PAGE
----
OK, so clusters are free or cheap and can be very large and highly available... why doesn't everyone use a cluster? Well, there are problems too:

With a few exceptions, network hardware is not designed for parallel processing. Typically latency is very high and bandwidth relatively low compared to SMP and attached processors. For example, SMP latency is generally no more than a few microseconds, but is commonly hundreds or thousands of microseconds for a cluster. SMP communication bandwidth is often more than 100 MBytes/second, whereas even the fastest ATM network connections are more than five times slower. There is very little software support for treating a cluster as a single system.

Thus, the basic story is that clusters offer great potential, but that potential may be very difficult to achieve for most applications. The good news is that there is quite a lot of software support that will help you achieve good performance for programs that are well suited to this environment, and there are also networks designed specifically to widen the range of programs that can achieve good performance.

*SMP: Multiple processors were once the exclusive domain of mainframes and high-end servers. Today, they are common in all kinds of systems, including high-end PCs and workstations. The most common architecture used in these devices is symmetrical multiprocessing (SMP). The term "symmetrical" is both important and misleading. Multiple processors are, by definition, symmetrical if any of them can execute any given function. Cluster Computing vs. Grid Computing Cluster Computing Characteristics Tightly coupled computers. Single system image. Centralized job management and scheduling system.

Cluster computing is used for high performance computing and high availability computing. Grid Computing Characteristics

Loosely coupled. Distributed JM & scheduling. No SSI.

Grid computing is the superset of distributive computing. It's both used for high throughput computing as well as high performance computing depending on the underlying installation setup.

Concurrent with this evolution, more capable instrumentation, more powerful processors, and higher fidelity computer models serve to continually increase the data throughput required of these clusters. This trend applies pressure to the storage systems used to support these I/O-hungry applications, and has prompted a wave of new storage solutions based on the same scale-out approach as cluster computing. Anatomy of Production of High Throughput Computing Applications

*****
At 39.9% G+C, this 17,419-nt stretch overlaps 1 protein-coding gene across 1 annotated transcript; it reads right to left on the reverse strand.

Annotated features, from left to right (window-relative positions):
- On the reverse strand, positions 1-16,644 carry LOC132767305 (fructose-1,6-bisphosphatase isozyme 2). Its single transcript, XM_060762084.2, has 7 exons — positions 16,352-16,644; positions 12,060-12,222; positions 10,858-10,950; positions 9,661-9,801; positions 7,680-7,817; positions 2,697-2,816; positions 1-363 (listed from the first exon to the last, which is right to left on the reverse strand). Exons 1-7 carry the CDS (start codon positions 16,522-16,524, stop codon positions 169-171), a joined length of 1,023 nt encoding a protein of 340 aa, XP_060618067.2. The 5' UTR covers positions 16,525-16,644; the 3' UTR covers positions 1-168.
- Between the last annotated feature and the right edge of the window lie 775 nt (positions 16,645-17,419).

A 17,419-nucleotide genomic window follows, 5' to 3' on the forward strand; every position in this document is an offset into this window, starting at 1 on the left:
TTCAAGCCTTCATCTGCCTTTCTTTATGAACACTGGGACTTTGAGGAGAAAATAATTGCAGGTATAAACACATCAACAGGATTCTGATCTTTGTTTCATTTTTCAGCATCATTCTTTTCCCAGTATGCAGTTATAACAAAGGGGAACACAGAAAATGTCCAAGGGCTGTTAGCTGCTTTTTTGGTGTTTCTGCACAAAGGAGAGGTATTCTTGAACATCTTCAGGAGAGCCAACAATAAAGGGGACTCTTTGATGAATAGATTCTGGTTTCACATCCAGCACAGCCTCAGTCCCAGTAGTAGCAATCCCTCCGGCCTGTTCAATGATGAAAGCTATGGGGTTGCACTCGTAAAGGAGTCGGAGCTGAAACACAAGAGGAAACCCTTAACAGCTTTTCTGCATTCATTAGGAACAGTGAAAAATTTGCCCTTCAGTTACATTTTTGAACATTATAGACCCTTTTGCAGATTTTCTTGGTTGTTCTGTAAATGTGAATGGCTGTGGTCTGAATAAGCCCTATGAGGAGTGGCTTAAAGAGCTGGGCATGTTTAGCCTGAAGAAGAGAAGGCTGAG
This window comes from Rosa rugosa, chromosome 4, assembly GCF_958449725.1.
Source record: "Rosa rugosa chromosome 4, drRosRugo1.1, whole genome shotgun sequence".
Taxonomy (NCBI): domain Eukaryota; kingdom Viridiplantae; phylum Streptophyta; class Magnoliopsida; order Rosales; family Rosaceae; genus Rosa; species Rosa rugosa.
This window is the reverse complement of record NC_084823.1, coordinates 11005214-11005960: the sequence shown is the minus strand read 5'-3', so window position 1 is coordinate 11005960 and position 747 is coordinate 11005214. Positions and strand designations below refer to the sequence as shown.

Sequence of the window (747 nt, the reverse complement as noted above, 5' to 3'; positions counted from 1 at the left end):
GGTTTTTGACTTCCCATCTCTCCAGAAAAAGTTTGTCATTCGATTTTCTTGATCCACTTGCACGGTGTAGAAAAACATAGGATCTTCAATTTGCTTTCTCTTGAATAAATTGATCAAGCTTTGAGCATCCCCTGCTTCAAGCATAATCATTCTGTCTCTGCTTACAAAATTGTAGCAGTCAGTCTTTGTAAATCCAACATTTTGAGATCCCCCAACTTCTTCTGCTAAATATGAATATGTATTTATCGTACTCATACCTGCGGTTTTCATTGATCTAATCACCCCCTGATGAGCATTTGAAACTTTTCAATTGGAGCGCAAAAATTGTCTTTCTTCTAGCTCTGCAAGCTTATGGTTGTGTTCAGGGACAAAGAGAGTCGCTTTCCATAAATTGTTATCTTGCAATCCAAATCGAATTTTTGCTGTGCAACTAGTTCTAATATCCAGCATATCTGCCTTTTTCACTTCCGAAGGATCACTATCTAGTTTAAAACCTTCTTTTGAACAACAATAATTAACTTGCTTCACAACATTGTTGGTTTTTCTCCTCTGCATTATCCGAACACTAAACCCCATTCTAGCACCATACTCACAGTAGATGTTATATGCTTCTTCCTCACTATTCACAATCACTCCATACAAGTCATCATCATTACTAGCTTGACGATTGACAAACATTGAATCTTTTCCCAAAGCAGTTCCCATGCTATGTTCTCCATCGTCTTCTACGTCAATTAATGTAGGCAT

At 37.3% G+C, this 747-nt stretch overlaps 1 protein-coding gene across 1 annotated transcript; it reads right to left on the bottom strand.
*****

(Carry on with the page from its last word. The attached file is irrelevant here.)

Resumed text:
Most of these high throughput applications can be classified as one of two processing scenarios: Data Reduction, or Data Generation. In the former, large input datasets-often taken from some scientific instrument-are processed to identify patterns and/or produce aggregated descriptions of the input. This is the most common scenario for seismic processing, as well as similarly structured analysis applications such as micro array data processing, or remote sensing. In the latter scenario, small input datasets (parameters) are used to drive simulations that generate large output datasets-often time sequenced-that can be further analyzed or visualized. Examples here include crash analysis, combustion models, weather prediction, and computer graphics rendering applications used to generate special effects and full-feature animated films.

Divide and Conquer

To address these problems, today's cluster computing approaches utilize what is commonly called a scale-out or shared nothing approach to parallel computing. In the scale-out model, applications are developed using a divide-and-conquer approach-the problem is decomposed into hundreds, thousands or even millions of tasks, each of which is executed independently (or nearly independently). The most common decomposition approach exploits a problem's inherent data parallelism-breaking the problem into pieces by identifying the data subsets, or partitions, that comprise the individual tasks, then distributing those tasks and the corresponding data partitions to the compute nodes for processing.